How accurate would you guys say that there is 1 litter of resin in a cart

I ask this because I’ve been keeping track of what the computer says is my resin use before the printer gives a warning there might not be enough in the printer to complete a print. Right now, I’ve calculated I’ve used 733 ml, I have a print that is now using bout 245 ml. So I should have a healthy 20 ml left when I finish this print. But how accurate is the amount of resin in a Cartridge? I hate the line I sometimes get when it pauses for me to load another cartridge, but technically it should be fine. Whats your experience? I feel like I’m constantly chucking carts with 60 to 100 ml left in them.

Can’t answer the question you asked but don’t pitch cartridges with resin left in them, you can simply pour what is left into a partially used cartridge and thereby not throw away a used cartridge that still has resin in it.

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Thats a great idea…

You’re going to lose some resin due to how much will be on the outside of prints and on the build platform, along with whatever sticks inside the cartridge
Besides that, there does get to a point where you don’t have enough resin in the tray to print, it needs to cover the area where the part is printing and if there’s not enough there then it’s not going to be able to get the resin where it needs to go.

Must be a gamble then, print made it this time. I’ve had them not make it when it got low as well

even when the cartridge is empty, if the resin level in the tray is up to the top arrow- you should be able to keep printing for quite a while depending on the cross sectional area of the print, and how viscous the resin is. If on the wiper return, the resin covers the build area without a ‘dry spot’ before the platform descends you should be good.

Formlabs resin is sold by volume, not weight, and the cartridges when full are not full of resin all the way up, that is, they are somewhat oversized for a full liter of volume… — ergo, I would bet that they can safely meter exactly 1 liter of resin into each cartridge without regard to small variations in the shape or even thickness of the blow molded cartridges.

However… the software is just estimating based upon the volume of the model and the supports, with a standard fudge factor for how much resin might cling to the print. I don’t think it can correctly factor how much might be clinging to the sides of the cartridge interior, nor the tank itself- and be aware that a good print will still require you to have at least enough Extra resin to wet the bottom of the tray- and that resin can never be fully used up.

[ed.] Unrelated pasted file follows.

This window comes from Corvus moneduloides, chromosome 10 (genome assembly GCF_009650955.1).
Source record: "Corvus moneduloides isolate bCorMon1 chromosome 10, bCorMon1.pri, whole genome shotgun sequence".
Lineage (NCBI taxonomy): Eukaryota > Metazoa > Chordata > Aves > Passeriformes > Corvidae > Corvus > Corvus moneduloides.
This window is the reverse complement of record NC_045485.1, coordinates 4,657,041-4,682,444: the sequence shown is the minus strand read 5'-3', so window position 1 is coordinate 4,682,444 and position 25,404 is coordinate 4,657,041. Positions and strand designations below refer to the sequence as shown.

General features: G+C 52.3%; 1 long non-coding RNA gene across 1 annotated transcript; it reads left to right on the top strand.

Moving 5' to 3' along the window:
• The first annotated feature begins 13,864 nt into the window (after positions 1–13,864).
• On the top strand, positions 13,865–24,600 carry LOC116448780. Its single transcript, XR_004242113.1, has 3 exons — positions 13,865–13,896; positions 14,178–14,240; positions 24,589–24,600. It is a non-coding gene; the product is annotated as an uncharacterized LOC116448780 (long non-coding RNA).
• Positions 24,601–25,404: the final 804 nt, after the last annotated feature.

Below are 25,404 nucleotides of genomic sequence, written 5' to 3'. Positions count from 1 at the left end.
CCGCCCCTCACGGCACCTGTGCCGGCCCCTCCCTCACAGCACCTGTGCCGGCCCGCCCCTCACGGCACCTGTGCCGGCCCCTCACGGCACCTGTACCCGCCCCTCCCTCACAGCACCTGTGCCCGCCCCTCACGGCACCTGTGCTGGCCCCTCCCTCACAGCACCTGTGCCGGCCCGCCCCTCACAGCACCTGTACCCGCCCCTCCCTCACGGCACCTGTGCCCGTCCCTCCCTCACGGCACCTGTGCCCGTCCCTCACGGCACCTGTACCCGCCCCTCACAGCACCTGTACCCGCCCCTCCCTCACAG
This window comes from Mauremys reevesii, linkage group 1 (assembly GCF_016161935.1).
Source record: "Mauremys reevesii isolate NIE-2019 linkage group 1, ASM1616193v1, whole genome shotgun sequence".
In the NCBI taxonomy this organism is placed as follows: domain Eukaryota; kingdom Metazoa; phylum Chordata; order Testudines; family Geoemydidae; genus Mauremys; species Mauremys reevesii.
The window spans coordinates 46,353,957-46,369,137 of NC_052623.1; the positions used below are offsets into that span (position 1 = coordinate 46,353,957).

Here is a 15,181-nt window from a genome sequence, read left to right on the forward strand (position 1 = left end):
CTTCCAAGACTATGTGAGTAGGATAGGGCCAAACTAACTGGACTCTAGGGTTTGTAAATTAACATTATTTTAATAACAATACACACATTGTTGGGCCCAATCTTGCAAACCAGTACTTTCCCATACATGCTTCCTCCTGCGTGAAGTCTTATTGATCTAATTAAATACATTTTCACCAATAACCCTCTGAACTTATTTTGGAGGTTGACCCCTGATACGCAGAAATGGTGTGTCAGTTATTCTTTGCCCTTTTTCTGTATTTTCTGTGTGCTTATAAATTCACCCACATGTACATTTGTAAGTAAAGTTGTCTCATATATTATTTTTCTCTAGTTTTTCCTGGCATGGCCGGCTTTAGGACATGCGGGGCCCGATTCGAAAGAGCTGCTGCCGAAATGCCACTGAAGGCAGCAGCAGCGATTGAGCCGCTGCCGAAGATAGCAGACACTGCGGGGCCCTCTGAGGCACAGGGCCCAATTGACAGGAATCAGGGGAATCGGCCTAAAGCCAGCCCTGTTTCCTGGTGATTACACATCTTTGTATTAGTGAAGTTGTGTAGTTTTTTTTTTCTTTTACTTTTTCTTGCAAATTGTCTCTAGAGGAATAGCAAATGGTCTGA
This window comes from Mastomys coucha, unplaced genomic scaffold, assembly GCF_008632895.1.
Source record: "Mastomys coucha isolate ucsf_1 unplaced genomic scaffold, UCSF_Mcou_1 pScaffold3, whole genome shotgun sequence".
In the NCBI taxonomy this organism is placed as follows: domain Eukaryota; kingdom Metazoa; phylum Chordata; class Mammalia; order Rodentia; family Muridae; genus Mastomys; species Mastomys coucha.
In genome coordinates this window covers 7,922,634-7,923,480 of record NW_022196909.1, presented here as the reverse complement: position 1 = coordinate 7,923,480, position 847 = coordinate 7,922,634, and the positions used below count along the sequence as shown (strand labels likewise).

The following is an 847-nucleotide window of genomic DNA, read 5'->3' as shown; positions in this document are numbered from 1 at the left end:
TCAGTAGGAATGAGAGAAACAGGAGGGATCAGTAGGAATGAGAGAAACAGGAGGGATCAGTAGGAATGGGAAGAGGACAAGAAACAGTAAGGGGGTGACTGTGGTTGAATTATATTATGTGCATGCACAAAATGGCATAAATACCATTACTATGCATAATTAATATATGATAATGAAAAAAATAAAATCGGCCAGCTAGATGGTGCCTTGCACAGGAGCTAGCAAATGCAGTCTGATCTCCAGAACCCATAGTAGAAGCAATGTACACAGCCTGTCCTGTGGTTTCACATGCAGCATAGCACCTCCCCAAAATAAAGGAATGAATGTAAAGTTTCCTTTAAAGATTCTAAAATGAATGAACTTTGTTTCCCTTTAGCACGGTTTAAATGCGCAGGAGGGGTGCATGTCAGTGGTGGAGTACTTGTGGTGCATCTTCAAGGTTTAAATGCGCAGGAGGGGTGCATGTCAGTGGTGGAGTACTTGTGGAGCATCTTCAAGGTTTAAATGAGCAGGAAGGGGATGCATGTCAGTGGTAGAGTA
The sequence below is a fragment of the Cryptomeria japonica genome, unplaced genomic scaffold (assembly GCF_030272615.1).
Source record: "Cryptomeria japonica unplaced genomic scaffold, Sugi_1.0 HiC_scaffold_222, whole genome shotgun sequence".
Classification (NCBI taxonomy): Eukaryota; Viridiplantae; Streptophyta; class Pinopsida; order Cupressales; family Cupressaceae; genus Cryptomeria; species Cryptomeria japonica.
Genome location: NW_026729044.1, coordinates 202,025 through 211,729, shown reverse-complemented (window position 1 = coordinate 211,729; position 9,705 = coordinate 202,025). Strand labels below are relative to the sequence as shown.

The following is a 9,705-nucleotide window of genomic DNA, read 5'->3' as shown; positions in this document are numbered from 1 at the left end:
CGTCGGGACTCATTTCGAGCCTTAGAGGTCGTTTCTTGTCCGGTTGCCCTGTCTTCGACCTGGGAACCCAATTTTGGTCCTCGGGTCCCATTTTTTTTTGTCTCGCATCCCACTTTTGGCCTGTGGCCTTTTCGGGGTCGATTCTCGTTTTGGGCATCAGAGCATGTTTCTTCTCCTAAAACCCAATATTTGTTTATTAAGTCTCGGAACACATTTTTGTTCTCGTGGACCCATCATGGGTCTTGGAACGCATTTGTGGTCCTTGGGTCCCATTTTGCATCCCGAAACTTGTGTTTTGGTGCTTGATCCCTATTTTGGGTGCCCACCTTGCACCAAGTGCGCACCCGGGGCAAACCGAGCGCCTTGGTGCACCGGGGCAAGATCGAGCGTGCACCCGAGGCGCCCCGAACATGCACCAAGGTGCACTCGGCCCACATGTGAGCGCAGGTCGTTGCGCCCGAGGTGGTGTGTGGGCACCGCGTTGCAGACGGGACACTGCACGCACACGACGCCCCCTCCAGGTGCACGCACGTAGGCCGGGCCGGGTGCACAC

( so your first liter of resin in a new tray should be factored LESS the amount it takes to fill the tray. That surplus resin, however- will still be in the tray on your second liter- so you get the full liter of printable resin out of the second liter…with, again, the minimum amount of resin needed to print remaining in the tray as an ongoing carryover. )

The software calcs remaining resin by being able to identify specific cartridges… so Be aware that salvaging resin by pouring the remainder into another cartridge will throw off the software’s ability to calc resin remaining.

I had a Durable cartridge unaccountably read as “expired” when it was only half used… I salvaged the resin by pouring it into another durable cartridge after having used the new cartridge enough to make room… ended up with a cartridge that the software says has only 100ml left when it is actually more than half full.

To alleviate this I usually pour the rest of the resin directly into the resin tank. Usually there is not too much left in the cartridge and I am not overfilling the tank, if I am afraid to do so I just wait for the printer to print a few dozen ml and then pour again.

This works because the tank’s level assessment is a closed loop system, as opposed to the cartridge level system which is open loop thus open to unplanned variables.

I never throw any away. I keep hitting ignore and continue until no more resin comes out of the cartridge. You have to watch it and make sure you don’t run the tank dry.

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